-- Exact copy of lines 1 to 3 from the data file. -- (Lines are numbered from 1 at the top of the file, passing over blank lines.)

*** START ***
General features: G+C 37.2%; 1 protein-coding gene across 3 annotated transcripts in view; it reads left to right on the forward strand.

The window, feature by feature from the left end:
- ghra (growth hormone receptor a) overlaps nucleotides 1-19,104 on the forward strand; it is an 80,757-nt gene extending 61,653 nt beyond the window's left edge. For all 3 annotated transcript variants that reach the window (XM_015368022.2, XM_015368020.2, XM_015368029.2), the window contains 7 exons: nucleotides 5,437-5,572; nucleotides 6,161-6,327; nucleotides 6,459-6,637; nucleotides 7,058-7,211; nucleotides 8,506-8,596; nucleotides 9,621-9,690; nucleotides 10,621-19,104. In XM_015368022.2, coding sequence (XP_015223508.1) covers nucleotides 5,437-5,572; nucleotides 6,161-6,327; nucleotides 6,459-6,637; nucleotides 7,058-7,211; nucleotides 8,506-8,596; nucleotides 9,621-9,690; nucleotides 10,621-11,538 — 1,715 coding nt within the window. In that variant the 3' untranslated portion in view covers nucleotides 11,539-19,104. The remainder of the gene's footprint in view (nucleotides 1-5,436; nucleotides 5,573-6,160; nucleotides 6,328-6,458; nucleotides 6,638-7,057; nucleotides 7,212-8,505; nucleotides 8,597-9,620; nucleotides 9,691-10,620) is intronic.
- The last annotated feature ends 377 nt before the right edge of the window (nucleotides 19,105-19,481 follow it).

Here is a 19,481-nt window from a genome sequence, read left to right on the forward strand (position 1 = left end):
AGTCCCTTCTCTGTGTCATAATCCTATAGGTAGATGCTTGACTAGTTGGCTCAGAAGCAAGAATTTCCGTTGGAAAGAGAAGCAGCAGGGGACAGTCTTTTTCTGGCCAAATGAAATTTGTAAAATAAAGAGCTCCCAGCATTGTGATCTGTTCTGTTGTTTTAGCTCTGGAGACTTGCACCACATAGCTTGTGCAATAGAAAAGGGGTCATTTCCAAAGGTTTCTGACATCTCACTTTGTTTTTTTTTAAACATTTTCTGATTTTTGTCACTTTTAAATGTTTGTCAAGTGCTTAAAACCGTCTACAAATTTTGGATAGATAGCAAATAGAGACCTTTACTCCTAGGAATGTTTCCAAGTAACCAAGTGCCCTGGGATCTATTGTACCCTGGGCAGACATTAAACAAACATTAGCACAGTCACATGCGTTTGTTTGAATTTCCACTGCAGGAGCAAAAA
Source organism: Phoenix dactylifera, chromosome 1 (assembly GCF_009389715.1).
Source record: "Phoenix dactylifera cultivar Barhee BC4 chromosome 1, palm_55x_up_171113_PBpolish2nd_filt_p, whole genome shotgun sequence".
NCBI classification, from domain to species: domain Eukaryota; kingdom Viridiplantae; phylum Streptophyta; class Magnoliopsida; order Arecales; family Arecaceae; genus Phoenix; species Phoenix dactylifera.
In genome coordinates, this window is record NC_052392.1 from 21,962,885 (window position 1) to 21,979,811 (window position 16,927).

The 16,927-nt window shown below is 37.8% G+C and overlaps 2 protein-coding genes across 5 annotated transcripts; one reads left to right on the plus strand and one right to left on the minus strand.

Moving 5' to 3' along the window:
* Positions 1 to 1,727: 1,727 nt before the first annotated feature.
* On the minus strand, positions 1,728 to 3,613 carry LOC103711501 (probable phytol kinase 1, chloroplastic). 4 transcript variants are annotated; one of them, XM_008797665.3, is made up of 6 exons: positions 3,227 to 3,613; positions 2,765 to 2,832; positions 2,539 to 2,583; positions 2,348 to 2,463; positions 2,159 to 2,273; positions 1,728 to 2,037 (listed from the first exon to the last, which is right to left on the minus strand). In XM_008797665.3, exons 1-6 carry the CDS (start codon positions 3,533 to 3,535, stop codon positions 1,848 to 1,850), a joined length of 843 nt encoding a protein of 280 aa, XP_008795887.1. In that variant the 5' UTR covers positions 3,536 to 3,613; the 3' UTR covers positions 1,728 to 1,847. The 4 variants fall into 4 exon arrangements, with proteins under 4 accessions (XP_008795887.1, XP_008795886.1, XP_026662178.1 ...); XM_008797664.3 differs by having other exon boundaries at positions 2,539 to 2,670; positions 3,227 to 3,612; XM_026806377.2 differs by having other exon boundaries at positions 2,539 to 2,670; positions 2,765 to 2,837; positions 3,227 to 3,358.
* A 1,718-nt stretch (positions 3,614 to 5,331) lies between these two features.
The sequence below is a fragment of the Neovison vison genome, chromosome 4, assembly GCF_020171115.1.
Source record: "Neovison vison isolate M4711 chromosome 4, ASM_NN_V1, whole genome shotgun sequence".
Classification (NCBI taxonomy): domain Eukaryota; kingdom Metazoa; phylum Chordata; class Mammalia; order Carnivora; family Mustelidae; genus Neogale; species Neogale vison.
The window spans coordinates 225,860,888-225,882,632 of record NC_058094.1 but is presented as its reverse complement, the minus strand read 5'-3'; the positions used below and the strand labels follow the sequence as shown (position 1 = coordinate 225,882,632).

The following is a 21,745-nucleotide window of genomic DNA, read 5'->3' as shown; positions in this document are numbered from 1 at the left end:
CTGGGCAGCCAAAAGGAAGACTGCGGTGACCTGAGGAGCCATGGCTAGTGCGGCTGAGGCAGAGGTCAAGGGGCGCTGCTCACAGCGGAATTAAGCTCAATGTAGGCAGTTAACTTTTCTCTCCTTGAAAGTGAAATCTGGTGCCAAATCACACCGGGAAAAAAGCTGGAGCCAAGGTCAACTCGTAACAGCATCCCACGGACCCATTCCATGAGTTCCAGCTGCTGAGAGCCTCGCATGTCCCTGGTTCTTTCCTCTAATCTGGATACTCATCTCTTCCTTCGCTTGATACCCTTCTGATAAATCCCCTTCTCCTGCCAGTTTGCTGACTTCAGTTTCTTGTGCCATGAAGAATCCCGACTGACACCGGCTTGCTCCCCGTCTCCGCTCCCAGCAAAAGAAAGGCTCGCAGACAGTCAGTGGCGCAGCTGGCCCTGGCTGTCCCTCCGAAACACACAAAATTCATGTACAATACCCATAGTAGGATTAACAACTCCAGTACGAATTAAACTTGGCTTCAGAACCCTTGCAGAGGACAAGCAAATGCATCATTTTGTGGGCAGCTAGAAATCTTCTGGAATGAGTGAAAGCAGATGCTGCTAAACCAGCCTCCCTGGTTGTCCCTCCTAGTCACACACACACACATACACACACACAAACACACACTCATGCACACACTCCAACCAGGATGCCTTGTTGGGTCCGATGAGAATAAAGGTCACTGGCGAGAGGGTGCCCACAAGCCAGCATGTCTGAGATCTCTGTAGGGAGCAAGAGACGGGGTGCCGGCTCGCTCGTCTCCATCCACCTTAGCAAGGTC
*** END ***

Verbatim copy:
General features: G+C 37.2%; 1 protein-coding gene across 3 annotated transcripts in view; it reads left to right on the forward strand.

The window, feature by feature from the left end:
- ghra (growth hormone receptor a) overlaps nucleotides 1-19,104 on the forward strand; it is an 80,757-nt gene extending 61,653 nt beyond the window's left edge. For all 3 annotated transcript variants that reach the window (XM_015368022.2, XM_015368020.2, XM_015368029.2), the window contains 7 exons: nucleotides 5,437-5,572; nucleotides 6,161-6,327; nucleotides 6,459-6,637; nucleotides 7,058-7,211; nucleotides 8,506-8,596; nucleotides 9,621-9,690; nucleotides 10,621-19,104. In XM_015368022.2, coding sequence (XP_015223508.1) covers nucleotides 5,437-5,572; nucleotides 6,161-6,327; nucleotides 6,459-6,637; nucleotides 7,058-7,211; nucleotides 8,506-8,596; nucleotides 9,621-9,690; nucleotides 10,621-11,538 — 1,715 coding nt within the window. In that variant the 3' untranslated portion in view covers nucleotides 11,539-19,104. The remainder of the gene's footprint in view (nucleotides 1-5,436; nucleotides 5,573-6,160; nucleotides 6,328-6,458; nucleotides 6,638-7,057; nucleotides 7,212-8,505; nucleotides 8,597-9,620; nucleotides 9,691-10,620) is intronic.